Jacob Heilbrunn

The Greening of Germany: Abandoning Nuclear Power

 Has Germany gone nuts? Or is it a trailblazer, a pioneer of where the rest of the world needs to go? Chancellor Angela Merkel has made the call to jettison nuclear power by 2022. Meanwhile, France is applauding its neighbor and continuing to rely on nuclear power. In Eastern Europe new nuclear power plants will be going up as well.

Until a few months ago Merkel was resisting abandoning nuclear power. Now, in the aftermath of the Fukushima disaster, her resistance has melted away. She has had a political conversion. Germans, at least the elites, don't like nuclear power. They never have. "Atomic power? Nein Danke!" has been the German motto at least since the 1970s. In Germany the radical left mutated in the 1960s into an enironmentalist one. Then by the early 1980s it was scoring successes in the form of the Green Party, which shook up the old Bonn establishment by, among other things, walking into parliament wearing Birkenstocks and shunning coats and ties, at least among the men. The big issue back then was called Waldsterben—the alleged death of the German forests.

Then, in the 1990s, the major political parties, the Christian Democrats and the Social Democrats, began to emulate the Greens. They became pro-environment. The only pro-business party was, and remains, the Free Democrats, who espouse a form of classical liberalism. Merkel's decision to give the heave-ho to nuclear power is the ultimate sign of what might be called the Greening of Germany.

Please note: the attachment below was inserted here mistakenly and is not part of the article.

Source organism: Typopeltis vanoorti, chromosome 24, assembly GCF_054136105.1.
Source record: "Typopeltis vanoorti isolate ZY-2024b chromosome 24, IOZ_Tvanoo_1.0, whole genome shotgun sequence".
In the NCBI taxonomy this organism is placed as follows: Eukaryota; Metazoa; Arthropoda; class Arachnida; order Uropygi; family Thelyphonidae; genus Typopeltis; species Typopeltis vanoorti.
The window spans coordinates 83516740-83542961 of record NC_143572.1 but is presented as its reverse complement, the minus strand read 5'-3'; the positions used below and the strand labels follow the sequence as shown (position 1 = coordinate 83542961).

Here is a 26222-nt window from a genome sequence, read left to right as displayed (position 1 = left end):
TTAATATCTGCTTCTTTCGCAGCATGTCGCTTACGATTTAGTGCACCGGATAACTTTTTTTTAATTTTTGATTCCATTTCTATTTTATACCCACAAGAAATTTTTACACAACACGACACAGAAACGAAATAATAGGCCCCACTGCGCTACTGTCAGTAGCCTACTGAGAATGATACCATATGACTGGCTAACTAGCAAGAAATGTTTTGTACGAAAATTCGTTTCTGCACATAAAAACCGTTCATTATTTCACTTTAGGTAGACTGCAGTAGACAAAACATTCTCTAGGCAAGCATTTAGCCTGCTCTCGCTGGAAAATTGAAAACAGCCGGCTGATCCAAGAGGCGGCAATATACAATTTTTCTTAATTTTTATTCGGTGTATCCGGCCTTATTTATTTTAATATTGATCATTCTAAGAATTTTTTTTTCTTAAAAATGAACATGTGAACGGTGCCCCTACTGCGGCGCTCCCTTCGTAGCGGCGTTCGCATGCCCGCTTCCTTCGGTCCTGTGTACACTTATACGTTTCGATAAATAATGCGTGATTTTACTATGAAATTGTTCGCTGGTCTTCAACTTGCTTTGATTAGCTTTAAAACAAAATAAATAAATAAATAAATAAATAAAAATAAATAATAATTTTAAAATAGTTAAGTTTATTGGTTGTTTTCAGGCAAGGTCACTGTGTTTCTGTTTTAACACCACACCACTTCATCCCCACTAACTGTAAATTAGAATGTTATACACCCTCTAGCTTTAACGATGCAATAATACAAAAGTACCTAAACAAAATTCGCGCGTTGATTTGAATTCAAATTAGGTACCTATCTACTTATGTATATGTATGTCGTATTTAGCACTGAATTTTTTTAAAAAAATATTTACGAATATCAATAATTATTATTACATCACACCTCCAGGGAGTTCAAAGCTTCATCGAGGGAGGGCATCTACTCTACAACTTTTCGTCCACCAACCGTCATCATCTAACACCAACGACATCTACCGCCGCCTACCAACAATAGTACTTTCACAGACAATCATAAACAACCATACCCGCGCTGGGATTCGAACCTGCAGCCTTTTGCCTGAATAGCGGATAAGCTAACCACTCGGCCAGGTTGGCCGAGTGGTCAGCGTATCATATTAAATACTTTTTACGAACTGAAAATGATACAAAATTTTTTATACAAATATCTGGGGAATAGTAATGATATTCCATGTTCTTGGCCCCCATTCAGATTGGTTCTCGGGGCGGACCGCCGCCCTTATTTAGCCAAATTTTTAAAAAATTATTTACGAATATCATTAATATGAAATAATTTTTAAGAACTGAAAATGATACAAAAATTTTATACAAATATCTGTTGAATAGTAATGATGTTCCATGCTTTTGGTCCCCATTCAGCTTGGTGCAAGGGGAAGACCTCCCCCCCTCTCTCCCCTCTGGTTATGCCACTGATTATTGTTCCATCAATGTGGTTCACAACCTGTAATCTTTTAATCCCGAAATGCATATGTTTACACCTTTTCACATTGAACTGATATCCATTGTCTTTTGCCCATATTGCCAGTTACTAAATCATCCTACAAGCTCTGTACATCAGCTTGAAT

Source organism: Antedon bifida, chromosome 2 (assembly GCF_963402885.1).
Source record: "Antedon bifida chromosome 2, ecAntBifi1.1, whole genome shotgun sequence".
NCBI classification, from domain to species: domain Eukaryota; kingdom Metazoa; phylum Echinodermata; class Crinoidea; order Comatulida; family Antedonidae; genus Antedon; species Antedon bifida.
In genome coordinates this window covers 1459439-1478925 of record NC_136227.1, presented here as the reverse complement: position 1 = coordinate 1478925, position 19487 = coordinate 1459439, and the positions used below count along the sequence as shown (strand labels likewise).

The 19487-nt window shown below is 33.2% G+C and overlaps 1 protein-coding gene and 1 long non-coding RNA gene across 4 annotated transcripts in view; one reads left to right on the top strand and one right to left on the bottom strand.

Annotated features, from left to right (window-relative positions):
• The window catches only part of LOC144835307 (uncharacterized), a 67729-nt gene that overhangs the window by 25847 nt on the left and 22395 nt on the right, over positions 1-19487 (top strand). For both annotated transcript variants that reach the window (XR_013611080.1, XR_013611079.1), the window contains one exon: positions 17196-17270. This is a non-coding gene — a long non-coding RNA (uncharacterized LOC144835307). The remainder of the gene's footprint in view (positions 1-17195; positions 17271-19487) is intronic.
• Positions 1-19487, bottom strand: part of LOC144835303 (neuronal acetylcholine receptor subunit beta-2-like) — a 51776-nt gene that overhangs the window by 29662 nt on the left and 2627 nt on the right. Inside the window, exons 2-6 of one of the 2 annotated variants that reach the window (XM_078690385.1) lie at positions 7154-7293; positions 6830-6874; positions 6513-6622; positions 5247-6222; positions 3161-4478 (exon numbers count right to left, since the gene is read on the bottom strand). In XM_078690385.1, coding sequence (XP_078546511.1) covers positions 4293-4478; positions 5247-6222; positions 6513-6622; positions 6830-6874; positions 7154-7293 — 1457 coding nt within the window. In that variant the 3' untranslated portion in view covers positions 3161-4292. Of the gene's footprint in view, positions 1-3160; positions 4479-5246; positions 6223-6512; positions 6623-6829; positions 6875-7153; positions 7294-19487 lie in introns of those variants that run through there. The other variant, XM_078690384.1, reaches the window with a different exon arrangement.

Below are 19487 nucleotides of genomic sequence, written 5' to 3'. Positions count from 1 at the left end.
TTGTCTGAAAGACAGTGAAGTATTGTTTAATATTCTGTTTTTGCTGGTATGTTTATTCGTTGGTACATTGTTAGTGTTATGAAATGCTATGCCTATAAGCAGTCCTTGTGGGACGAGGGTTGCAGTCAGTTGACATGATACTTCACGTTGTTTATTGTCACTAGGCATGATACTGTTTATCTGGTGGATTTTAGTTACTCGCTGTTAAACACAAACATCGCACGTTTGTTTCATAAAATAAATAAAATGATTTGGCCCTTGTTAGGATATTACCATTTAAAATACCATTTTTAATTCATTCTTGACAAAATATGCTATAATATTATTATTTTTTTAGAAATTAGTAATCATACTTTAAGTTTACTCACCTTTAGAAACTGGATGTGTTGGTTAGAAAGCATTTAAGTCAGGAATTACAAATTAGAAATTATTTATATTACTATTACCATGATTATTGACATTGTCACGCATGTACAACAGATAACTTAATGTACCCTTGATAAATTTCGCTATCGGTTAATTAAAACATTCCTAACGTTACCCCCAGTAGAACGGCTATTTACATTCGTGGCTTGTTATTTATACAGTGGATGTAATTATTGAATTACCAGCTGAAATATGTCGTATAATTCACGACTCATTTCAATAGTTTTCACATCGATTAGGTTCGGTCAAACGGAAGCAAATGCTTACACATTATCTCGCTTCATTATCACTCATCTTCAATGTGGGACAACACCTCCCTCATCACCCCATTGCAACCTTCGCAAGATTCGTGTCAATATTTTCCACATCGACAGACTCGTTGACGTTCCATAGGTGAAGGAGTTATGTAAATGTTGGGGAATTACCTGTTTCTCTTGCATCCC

In many ways, Germany has profited from its embrace of environmental initiatives. It's managed to implement energy-efficient measures and it's built an industry around solar power and the like. Behind Merkel's move is the notion that she can provide a further spur to growth in this sector, as Berlin editor Malte Lehming, in an unabashed tribute to Merkel, notes today. But German industry, as the Wall Street Journal notes, is perturbed by Merkel's move:

 

Germany's electricity prices, which have more than doubled in the past decade, are a sensitive issue for industry, whose domestic sites consume nearly 50% of the country's electricity.

Currently, Germany derives 42.4% of its energy supply from coal-fired plants, but phasing out nuclear power, which now makes up nearly 23% of the country's energy supply, could force it to rely more on coal.

 

This decision will have implications for America as well which continues to have nuclear weapons stationed on German soil (you can bet your last Euro that the pressure will increase for a withdrawal of atomic weapons, an issue that the Free Democrats raised in the last general election). But can a modern industrial country really be powered by the sun and wind alone? Germany is about to test the proposition, or it's going to pretend to as it ramps up its reliance on coal, the dirtiest energy source of all. This is the face of the new unilateralist Germany, which is fleeing back into its utopian dreams.